"As this Court explained long ago in Blockburger v. United States, "where the same act or transaction constitutes a violation of two distinct statutory provisions, the test to be applied to determine whether there are two
    offenses or only one, is whether each provision requires proof of a fact which the other does not." So if two laws demand proof of the same facts to secure a conviction, they constitute a single offense under our Constitution and a secondt trial is forbidden. And by everyone's admission, that is exactly what we have here: The statute under which the federal government proceeded required it to prove no facts beyond those Alabama needed to prove under state law to win
    its conviction; the two prosecutions were for the same offense."

    I agree with Gorsuch and Ginsburg. This is a BS ruling.
     
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  11. Mr. Deez

    Mr. Deez 10,000+ Posts

    You are right that the feds have far too many laws (including criminal laws) and that reducing them would help the situation. However, that's a bit of a dodge. Even under the most originalist or textualist applications of the Constitution, there would be some degree of overlapping jurisdiction and therefore the problem would still exist. For example, suppose President Washington was visiting Boston on official business and was assassinated. The State of Massachusetts would have jurisdiction because the incident happened there and because the assassin was physically present there. However, the feds also would have jurisdiction because it involves the murder or a federal official acting on official business.

    The bottom line is that McCarthy is full of **** on this. His article is good, but he put an enormous prosecutor's spin on the issue, which isn't surprising given his background. The ultimate result of his argument is that if the feds have jurisdiction, you basically don't have a right not to be exposed to double jeopardy, even though both jurisdictions are prohibited from exposing individuals to double jeopardy. That's just absurd given the text and intent of the Fifth Amendment. Read Justice Gorsuch's dissent. It has a lot more substance and actual law to it.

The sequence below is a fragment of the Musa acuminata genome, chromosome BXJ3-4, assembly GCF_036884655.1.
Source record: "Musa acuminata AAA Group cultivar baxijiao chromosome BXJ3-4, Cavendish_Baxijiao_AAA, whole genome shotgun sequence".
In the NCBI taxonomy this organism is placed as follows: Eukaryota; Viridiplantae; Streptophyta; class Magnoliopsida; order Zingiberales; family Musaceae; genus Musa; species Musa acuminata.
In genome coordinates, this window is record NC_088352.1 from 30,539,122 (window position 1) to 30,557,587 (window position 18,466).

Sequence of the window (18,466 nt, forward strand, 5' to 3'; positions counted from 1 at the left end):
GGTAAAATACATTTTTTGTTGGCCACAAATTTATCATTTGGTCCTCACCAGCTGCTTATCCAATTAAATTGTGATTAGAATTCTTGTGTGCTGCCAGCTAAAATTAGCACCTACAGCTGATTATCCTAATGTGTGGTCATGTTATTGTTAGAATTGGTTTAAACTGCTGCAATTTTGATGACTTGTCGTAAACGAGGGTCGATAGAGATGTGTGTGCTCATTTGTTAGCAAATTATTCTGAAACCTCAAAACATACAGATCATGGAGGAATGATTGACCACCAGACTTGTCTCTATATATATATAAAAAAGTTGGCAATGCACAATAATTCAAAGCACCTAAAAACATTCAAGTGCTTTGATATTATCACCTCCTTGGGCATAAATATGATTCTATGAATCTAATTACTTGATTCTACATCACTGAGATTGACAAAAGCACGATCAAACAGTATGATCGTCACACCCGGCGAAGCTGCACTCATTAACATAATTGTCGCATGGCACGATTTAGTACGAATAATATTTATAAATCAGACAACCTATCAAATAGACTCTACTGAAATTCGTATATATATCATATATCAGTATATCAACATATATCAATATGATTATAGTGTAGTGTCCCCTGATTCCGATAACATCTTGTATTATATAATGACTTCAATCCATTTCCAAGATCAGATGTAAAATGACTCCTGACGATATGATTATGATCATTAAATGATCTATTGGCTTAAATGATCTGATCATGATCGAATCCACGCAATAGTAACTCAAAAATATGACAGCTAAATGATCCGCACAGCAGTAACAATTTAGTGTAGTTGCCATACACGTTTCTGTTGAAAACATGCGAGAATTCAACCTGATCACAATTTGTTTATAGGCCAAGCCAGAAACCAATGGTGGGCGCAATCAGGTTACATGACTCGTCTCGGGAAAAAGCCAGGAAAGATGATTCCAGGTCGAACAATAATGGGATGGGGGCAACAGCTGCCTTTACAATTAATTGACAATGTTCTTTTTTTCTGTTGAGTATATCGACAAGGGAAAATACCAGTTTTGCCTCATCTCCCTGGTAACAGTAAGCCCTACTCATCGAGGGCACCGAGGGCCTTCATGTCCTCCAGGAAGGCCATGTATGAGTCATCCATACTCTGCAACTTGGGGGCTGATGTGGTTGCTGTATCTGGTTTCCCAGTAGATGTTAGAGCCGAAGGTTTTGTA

12. mb227

    mb227 2,500+ Posts

    There are a number of instances where the same conduct will run afoul of different provisions of both State and federal law. Rarely are there prosecutions had by both entities, although it will be seen more often when a weapon is involved and the individual in question is a felon precluded from the mere possession of said weapon (or even a single round of ammunition). The feds get jurisdiction in a gun case because of it typically having crossed State lines in order to be IN the possession of the felon...

    Many years ago, I had a client who was charged at both levels for a a car-jacking. The State charge was a simple claim of Aggravated Robbery. However, the feds got their bite at the apple under statutes related to acts that affected commerce.

    Where many attorneys ALSO tend to drop the ball in these cases is by letting their client's State case get disposed of first...the feds then won't commence the sentence in their case until after the State sentence had been completed, either by discharge or by release to parole/mandatory supervision.